(2) Jha, Meeta Rhani. The Global Beauty Industry: Colorism, Racism, and the National Body. Taylor & Francis. 2016.


5 thoughts on “The Lesser of Two Evils: aerie Real and Feminist Capitalism

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  1. This is a really good example of feminist consumerism. You defined feminist consumerism as “corporate strategizing to employ feminism to market products and prey on the neoliberalist conception that individual consumption can incite social change” and that Aerie “by marketing its products using body positivity, has employed feminist capitalism.” You also point out how Aerie’s “body positivity” discourse is limited in that it lacks body shape diversity and racial diversity. From the photos you’ve included in the post, you can also see that although the ad campaigns include models of color, they are still very light-skinned and still have features that are considered beautiful by Euro-centric beauty standards. I wonder if this “real” discourse has the potential to be more oppressive than editing photos in the fashion industry, because if I conceive of the bodies in this campaign as more “real,” then I think that that is what I could or should aspire to look like. But in reality, none of these models look like me, and even though there is no retouching, the models are still selected based on Euro-centric beauty standards that value whiteness and thinness and the lighting in the photo and the styling for the shoot actually continue to create an unattainable standard of beauty. Iskara Lawrence is literally sucking in her stomach in that photo. Yet this guise of “realness” has the potential to create victims of false consciousness.
    In addition, I think this post ties into the idea of the commodification of diversity that Mears’ brings up in her “Size zero high-end ethnic: Cultural production and the reproduction of culture in fashion modeling.” Companies include diversity in commercial ad campaigns in order to make money. So then the question becomes is using diverse bodies within ad campaigns more exploitative than good?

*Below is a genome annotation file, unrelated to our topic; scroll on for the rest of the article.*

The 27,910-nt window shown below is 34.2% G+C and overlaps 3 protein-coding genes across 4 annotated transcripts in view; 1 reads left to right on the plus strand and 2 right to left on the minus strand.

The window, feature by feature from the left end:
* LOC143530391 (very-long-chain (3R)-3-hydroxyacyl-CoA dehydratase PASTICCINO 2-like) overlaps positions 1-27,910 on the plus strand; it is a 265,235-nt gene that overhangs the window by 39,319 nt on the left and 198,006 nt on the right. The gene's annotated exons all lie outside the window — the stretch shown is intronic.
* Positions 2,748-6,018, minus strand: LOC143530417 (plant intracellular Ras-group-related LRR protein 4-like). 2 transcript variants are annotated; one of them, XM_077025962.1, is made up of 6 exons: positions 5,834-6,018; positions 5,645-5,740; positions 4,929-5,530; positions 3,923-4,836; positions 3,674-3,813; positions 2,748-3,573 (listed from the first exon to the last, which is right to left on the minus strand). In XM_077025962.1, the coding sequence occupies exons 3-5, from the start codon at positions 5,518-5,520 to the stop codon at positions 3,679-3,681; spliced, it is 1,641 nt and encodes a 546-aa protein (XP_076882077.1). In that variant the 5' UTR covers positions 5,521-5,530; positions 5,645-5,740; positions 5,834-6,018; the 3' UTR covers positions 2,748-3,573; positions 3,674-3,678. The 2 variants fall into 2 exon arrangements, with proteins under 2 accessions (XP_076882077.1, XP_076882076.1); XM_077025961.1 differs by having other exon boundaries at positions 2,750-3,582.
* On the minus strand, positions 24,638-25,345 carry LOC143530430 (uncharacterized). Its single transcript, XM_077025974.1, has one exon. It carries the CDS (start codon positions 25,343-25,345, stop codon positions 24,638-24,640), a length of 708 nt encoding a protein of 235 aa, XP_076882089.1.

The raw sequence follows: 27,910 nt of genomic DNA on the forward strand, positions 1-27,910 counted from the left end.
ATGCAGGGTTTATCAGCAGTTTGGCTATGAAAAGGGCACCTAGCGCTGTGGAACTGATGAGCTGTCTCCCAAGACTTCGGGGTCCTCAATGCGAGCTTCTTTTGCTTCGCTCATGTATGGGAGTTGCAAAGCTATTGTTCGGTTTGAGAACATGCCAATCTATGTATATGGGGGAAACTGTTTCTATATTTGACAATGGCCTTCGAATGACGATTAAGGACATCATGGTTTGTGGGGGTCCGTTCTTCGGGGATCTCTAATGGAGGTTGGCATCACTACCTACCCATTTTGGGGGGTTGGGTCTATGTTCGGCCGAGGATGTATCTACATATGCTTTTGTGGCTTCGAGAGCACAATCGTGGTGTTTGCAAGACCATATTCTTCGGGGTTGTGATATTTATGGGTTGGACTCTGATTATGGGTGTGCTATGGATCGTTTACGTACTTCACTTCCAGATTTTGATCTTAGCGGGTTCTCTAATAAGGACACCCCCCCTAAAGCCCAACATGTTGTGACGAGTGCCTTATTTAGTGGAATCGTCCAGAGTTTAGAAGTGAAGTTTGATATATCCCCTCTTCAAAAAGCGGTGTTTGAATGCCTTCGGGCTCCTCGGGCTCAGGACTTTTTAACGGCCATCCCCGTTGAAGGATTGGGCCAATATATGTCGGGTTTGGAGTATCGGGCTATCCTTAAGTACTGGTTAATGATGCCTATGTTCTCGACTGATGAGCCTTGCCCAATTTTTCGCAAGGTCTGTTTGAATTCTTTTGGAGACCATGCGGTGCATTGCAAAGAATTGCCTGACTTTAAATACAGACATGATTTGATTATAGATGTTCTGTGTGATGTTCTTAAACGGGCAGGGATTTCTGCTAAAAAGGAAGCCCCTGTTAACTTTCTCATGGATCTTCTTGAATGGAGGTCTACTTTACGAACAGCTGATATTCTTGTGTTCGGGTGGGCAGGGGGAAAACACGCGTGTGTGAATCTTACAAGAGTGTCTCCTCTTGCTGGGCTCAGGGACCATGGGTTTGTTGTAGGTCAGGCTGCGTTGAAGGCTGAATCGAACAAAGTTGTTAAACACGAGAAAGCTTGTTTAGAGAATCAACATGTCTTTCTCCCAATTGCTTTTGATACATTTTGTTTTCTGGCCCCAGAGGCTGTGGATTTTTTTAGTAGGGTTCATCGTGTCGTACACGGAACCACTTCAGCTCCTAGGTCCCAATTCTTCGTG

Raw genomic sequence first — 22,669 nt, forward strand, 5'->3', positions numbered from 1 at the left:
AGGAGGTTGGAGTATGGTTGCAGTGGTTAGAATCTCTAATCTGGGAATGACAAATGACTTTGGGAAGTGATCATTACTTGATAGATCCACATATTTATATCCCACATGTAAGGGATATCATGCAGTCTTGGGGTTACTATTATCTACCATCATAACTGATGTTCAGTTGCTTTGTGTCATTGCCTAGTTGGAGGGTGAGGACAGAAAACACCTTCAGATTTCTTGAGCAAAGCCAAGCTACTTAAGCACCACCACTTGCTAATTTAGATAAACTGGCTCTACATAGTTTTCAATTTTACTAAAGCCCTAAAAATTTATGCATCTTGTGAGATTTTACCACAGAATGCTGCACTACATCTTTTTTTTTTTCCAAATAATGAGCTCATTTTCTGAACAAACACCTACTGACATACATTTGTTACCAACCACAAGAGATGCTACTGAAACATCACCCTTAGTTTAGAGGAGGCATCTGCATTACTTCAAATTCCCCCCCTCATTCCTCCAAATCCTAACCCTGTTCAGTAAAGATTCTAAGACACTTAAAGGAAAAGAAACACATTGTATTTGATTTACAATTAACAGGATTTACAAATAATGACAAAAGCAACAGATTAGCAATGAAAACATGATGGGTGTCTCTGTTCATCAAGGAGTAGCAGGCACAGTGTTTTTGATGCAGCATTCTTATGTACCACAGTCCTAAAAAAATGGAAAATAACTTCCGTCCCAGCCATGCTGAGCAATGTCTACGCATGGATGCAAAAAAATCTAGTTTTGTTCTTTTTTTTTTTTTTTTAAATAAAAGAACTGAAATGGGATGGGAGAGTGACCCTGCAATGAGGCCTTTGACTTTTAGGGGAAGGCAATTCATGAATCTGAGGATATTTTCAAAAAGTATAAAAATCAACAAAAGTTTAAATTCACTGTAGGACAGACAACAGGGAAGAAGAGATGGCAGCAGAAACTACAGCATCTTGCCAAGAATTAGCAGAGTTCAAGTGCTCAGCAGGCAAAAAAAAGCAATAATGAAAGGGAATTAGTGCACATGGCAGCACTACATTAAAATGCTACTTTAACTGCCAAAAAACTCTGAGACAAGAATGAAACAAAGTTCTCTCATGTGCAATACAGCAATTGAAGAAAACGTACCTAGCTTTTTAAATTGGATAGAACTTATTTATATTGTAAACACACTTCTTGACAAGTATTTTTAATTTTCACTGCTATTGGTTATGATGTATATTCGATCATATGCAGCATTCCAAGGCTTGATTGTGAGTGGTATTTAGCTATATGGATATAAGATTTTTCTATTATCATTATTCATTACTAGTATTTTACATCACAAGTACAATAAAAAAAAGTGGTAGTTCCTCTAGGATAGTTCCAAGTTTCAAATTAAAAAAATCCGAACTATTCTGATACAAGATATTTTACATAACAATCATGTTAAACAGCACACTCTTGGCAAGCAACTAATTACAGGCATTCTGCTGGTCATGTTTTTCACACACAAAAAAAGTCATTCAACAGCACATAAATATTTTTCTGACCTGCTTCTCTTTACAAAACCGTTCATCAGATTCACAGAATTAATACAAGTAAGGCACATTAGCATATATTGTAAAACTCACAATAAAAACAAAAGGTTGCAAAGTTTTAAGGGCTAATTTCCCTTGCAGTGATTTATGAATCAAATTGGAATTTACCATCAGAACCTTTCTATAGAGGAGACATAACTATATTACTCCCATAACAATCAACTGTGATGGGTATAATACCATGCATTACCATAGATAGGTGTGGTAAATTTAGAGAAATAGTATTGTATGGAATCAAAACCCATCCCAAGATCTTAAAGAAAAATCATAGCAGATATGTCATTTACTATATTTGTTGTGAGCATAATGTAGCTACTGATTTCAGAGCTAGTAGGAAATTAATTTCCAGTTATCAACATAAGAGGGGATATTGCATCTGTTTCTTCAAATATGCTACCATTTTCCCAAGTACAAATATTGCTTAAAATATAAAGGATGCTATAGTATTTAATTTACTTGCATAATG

2. While Minh Ha-T. Pham’s blog post “Why Fashion Should Stop Trying to Be Diverse” is about the fashion industry and not commercial advertising; she brings useful considerations to the topic of representation. Jorleee ends with the important and difficult question, “is using diverse bodies within ad campaigns more exploitative than good?” What both jorleee and bellekinder have identified within Aerie’s Real Bodies Campaign is that the models’ bodies still mostly “fit” within Western beauty standards. The choice and representation of the models presents minimal difference. But the inclusion of this difference perpetuates what Pham criticizes about the fashion industry. She says that, “the standards of beauty—as well as the standards of unconventional beauty—are established and contained by white perspectives and white needs for racial difference.” The media portrays these “real” bodied models as breaking the typical mold of clothing advertisements. The beauty industry and media labels their bodies as “unconventional,” rather than the norm, defining their beauty from the white Western vantage point. Any differences are thus “contained” by whiteness. Resolving the problematic commodification of diversity that jorleee points out requires structural change. As an individual embedded in these structures, it’s hard to decide what to do.